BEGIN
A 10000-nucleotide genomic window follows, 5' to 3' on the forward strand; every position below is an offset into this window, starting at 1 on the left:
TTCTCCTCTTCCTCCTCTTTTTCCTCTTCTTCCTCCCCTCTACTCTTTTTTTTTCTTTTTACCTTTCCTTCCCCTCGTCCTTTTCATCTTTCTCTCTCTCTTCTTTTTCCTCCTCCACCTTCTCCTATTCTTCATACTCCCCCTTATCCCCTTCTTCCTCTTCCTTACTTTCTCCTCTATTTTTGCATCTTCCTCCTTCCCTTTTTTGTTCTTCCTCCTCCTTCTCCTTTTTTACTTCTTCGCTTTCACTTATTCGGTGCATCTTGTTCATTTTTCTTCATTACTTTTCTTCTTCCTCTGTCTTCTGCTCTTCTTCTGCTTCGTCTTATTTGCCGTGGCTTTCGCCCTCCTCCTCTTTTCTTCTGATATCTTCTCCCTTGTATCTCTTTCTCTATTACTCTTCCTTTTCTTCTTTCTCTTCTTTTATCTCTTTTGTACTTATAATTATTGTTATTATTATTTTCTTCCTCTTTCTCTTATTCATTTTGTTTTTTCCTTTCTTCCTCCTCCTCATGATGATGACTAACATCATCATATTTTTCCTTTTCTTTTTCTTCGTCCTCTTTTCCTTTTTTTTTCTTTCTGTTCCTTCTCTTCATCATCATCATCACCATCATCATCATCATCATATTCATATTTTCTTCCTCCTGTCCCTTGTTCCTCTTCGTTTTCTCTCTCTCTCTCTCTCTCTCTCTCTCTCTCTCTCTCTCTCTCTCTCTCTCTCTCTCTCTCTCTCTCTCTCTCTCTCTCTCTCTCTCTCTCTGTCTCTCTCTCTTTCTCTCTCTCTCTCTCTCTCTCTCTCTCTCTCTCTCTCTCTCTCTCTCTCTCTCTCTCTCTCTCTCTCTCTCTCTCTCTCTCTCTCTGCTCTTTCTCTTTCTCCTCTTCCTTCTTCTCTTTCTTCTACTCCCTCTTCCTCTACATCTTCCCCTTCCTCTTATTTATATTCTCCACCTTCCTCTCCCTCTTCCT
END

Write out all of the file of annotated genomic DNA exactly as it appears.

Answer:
A 10000-nucleotide genomic window follows, 5' to 3' on the forward strand; every position below is an offset into this window, starting at 1 on the left:
TTCTCCTCTTCCTCCTCTTTTTCCTCTTCTTCCTCCCCTCTACTCTTTTTTTTTCTTTTTACCTTTCCTTCCCCTCGTCCTTTTCATCTTTCTCTCTCTCTTCTTTTTCCTCCTCCACCTTCTCCTATTCTTCATACTCCCCCTTATCCCCTTCTTCCTCTTCCTTACTTTCTCCTCTATTTTTGCATCTTCCTCCTTCCCTTTTTTGTTCTTCCTCCTCCTTCTCCTTTTTTACTTCTTCGCTTTCACTTATTCGGTGCATCTTGTTCATTTTTCTTCATTACTTTTCTTCTTCCTCTGTCTTCTGCTCTTCTTCTGCTTCGTCTTATTTGCCGTGGCTTTCGCCCTCCTCCTCTTTTCTTCTGATATCTTCTCCCTTGTATCTCTTTCTCTATTACTCTTCCTTTTCTTCTTTCTCTTCTTTTATCTCTTTTGTACTTATAATTATTGTTATTATTATTTTCTTCCTCTTTCTCTTATTCATTTTGTTTTTTCCTTTCTTCCTCCTCCTCATGATGATGACTAACATCATCATATTTTTCCTTTTCTTTTTCTTCGTCCTCTTTTCCTTTTTTTTTCTTTCTGTTCCTTCTCTTCATCATCATCATCACCATCATCATCATCATCATATTCATATTTTCTTCCTCCTGTCCCTTGTTCCTCTTCGTTTTCTCTCTCTCTCTCTCTCTCTCTCTCTCTCTCTCTCTCTCTCTCTCTCTCTCTCTCTCTCTCTCTCTCTCTCTCTCTCTCTCTCTCTCTCTCTGTCTCTCTCTCTTTCTCTCTCTCTCTCTCTCTCTCTCTCTCTCTCTCTCTCTCTCTCTCTCTCTCTCTCTCTCTCTCTCTCTCTCTCTCTCTCTCTCTCTGCTCTTTCTCTTTCTCCTCTTCCTTCTTCTCTTTCTTCTACTCCCTCTTCCTCTACATCTTCCCCTTCCTCTTATTTATATTCTCCACCTTCCTCTCCCTCTTCCT